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Jobs Program Freshens Walls, Youths' Prospects

July 18, 1993|RENEE TAWA | TIMES STAFF WRITER

"Kider" was everywhere in El Monte, a tag scrawled in hunter green, royal blue or glossy black. Bold, stand-out colors and fat letters.

That's the way Gilbert Valenzuela, 17, wanted it. Made him feel big when he saw his tag all over town.

At first, it hurt to paint over it. But Valenzuela, a convicted tagger, got used to it. He even stopped tagging.

"It was, like, the more graffiti I throw up, the more graffiti I have to clean," said Valenzuela, who works for the El Monte Police Department.

The department's community relations unit helps find jobs for gang members, taggers and troubled youths. Some of the taggers hired by the Police Department say they spray-paint in other cities so they won't have to wipe out their own names.

Hiring is down this year because of the recession, said Officer Ken Weldon, supervisor of the community relations unit. About 50 companies, mostly fast-food places and manufacturing firms, usually participate in the Police Department's jobs program, but this year only 10 are hiring, he said.

Since 1975, police have found more than 1,000 jobs for young people, Weldon said. Police estimate that roughly 75% of the young people stick with their jobs.

The jobs program started in 1975, when gang activity peaked--there were seven gang-related slayings and an upswing in gang-related violence, including stabbings and forced recruitment of students at local high schools.

In response, the Police Department and the Boys Club of San Gabriel Valley organized the jobs program, called the El Monte Plan. Police officers helped gang members train for interviews, fill out job applications and get transportation to work. The idea was to keep gang members out of trouble and build their sense of self-worth. The only requirement was to show up, do the job and keep clean; police did not require young people to give up their gangs.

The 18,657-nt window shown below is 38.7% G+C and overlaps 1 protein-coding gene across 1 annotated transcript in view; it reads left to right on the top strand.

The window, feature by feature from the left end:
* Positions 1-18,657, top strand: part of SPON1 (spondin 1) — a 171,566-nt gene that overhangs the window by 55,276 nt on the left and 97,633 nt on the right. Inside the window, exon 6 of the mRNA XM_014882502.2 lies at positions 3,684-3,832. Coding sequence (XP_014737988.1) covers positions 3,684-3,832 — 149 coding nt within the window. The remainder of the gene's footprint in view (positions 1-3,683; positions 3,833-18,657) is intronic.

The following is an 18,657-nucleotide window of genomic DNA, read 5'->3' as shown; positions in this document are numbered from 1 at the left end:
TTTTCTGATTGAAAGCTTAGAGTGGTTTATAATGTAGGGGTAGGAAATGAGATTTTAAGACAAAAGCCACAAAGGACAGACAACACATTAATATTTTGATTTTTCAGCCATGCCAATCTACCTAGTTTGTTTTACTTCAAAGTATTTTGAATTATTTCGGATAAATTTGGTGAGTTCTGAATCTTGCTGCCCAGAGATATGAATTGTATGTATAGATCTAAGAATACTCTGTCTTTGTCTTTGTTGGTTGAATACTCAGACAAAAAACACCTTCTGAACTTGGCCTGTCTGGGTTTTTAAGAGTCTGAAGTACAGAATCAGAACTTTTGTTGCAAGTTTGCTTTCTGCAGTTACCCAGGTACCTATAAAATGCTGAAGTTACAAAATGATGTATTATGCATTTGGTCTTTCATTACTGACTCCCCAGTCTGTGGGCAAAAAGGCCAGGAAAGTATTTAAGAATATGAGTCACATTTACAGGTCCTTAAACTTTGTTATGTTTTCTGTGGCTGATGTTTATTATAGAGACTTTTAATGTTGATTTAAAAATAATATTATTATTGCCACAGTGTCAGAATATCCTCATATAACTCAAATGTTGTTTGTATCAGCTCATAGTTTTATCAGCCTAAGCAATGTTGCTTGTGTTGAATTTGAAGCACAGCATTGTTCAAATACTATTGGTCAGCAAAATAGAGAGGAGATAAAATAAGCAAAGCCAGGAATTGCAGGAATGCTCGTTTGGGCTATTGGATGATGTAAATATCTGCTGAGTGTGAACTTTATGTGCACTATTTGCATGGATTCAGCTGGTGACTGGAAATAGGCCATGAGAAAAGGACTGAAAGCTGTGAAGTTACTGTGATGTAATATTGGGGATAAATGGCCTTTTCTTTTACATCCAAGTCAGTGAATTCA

Police also had to talk business owners into taking a chance on troubled kids, pitching the program as a way to fight crime.

"If they feel better about themselves, they don't shoot people, they don't stab people, and they don't do all the stupid things you read about," Weldon said.

John Sliger, general manager of Rainbow Plastics, admitted that he was skeptical when police first approached him about the jobs program. But in the past 16 years, the El Monte-based company has hired more than 500 young people through the program.

"There's nothing for them to do but to do things on the street," Sliger said. "They think about beating up little old ladies for their purses rather than how to drive a forklift or dig a ditch. I haven't found one of them who felt good about what they were doing. They drifted into the life."

Sliger, a former Marine Corps sergeant, said he has had few problems with gang members, other than a few no-shows and occasional gang graffiti in the company bathroom. He hires them as a public service.

"Personally, it gives you a self-satisfaction, knowing you are working with people capable of making a turnaround, (people) headed in the wrong direction," Sliger said.

One of Sliger's employees, former gang member Eric Miranda, was hired through the jobs program eight years ago as a warehouse assistant. Miranda, 24, stuck with the job and saved enough money to buy a new four-bedroom house in Fontana.

On a recent morning, Miranda was driving a forklift in the company's warehouse.

"I got a job, a beautiful wife, a baby on the way--what more could you want, really?" he said, grinning.

He took the job at Weldon's urging. Sometimes, he'd show up late or not show up at all. Weldon would hunt him down and persuade him to stick with it, Miranda said, but never in front of his gang, the El Monte Hayes. In fact, Weldon once spotted him with the gang and pretended not to know him.

Miranda finally decided he wanted out of "gangbanging and slamming heroin."

"I was tired of getting in and out of trouble," he said. "My mom said, 'You're going to end up in jail or dead.' "

Persistence is the key, Weldon said.

"You never give up on them, until they give up on themselves. When that happens, they have to go elsewhere."

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